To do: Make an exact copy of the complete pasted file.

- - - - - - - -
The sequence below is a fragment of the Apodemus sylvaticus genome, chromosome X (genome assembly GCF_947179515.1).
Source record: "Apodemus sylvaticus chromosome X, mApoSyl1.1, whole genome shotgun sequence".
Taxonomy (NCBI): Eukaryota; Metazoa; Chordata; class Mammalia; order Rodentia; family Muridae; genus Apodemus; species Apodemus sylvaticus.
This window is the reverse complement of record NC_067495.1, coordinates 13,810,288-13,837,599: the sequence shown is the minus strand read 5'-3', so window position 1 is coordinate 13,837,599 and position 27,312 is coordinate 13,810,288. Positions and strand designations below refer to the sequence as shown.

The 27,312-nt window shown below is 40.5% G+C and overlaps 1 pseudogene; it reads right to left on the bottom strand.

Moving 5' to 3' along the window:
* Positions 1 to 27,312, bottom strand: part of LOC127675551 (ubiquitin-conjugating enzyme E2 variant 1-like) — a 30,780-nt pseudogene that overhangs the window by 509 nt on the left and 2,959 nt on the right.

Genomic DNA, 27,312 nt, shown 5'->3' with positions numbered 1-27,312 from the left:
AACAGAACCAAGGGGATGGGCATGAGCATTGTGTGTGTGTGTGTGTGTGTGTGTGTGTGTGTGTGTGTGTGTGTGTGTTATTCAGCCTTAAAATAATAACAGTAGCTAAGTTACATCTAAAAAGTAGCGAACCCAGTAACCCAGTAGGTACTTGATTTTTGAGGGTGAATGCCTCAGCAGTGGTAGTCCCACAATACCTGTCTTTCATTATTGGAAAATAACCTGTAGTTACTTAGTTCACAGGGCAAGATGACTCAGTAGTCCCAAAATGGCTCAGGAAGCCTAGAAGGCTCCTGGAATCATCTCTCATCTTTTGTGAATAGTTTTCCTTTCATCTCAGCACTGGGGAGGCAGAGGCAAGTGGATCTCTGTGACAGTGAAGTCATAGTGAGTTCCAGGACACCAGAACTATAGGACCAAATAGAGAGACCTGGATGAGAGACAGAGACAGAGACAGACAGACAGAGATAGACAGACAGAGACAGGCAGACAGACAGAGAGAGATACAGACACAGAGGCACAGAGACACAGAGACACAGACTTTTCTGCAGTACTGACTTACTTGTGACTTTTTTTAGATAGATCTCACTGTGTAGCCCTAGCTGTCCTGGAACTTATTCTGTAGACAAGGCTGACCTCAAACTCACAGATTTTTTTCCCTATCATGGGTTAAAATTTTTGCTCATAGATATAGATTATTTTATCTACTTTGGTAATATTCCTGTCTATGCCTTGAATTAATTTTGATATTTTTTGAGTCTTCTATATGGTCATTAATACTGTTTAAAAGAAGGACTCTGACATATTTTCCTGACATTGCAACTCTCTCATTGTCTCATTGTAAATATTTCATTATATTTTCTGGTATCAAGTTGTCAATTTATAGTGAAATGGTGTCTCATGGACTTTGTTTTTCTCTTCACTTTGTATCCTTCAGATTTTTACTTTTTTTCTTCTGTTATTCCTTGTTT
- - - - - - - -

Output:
The sequence below is a fragment of the Apodemus sylvaticus genome, chromosome X (genome assembly GCF_947179515.1).
Source record: "Apodemus sylvaticus chromosome X, mApoSyl1.1, whole genome shotgun sequence".
Taxonomy (NCBI): Eukaryota; Metazoa; Chordata; class Mammalia; order Rodentia; family Muridae; genus Apodemus; species Apodemus sylvaticus.
This window is the reverse complement of record NC_067495.1, coordinates 13,810,288-13,837,599: the sequence shown is the minus strand read 5'-3', so window position 1 is coordinate 13,837,599 and position 27,312 is coordinate 13,810,288. Positions and strand designations below refer to the sequence as shown.

The 27,312-nt window shown below is 40.5% G+C and overlaps 1 pseudogene; it reads right to left on the bottom strand.

Moving 5' to 3' along the window:
* Positions 1 to 27,312, bottom strand: part of LOC127675551 (ubiquitin-conjugating enzyme E2 variant 1-like) — a 30,780-nt pseudogene that overhangs the window by 509 nt on the left and 2,959 nt on the right.

Genomic DNA, 27,312 nt, shown 5'->3' with positions numbered 1-27,312 from the left:
AACAGAACCAAGGGGATGGGCATGAGCATTGTGTGTGTGTGTGTGTGTGTGTGTGTGTGTGTGTGTGTGTGTGTGTGTTATTCAGCCTTAAAATAATAACAGTAGCTAAGTTACATCTAAAAAGTAGCGAACCCAGTAACCCAGTAGGTACTTGATTTTTGAGGGTGAATGCCTCAGCAGTGGTAGTCCCACAATACCTGTCTTTCATTATTGGAAAATAACCTGTAGTTACTTAGTTCACAGGGCAAGATGACTCAGTAGTCCCAAAATGGCTCAGGAAGCCTAGAAGGCTCCTGGAATCATCTCTCATCTTTTGTGAATAGTTTTCCTTTCATCTCAGCACTGGGGAGGCAGAGGCAAGTGGATCTCTGTGACAGTGAAGTCATAGTGAGTTCCAGGACACCAGAACTATAGGACCAAATAGAGAGACCTGGATGAGAGACAGAGACAGAGACAGACAGACAGAGATAGACAGACAGAGACAGGCAGACAGACAGAGAGAGATACAGACACAGAGGCACAGAGACACAGAGACACAGACTTTTCTGCAGTACTGACTTACTTGTGACTTTTTTTAGATAGATCTCACTGTGTAGCCCTAGCTGTCCTGGAACTTATTCTGTAGACAAGGCTGACCTCAAACTCACAGATTTTTTTCCCTATCATGGGTTAAAATTTTTGCTCATAGATATAGATTATTTTATCTACTTTGGTAATATTCCTGTCTATGCCTTGAATTAATTTTGATATTTTTTGAGTCTTCTATATGGTCATTAATACTGTTTAAAAGAAGGACTCTGACATATTTTCCTGACATTGCAACTCTCTCATTGTCTCATTGTAAATATTTCATTATATTTTCTGGTATCAAGTTGTCAATTTATAGTGAAATGGTGTCTCATGGACTTTGTTTTTCTCTTCACTTTGTATCCTTCAGATTTTTACTTTTTTTCTTCTGTTATTCCTTGTTT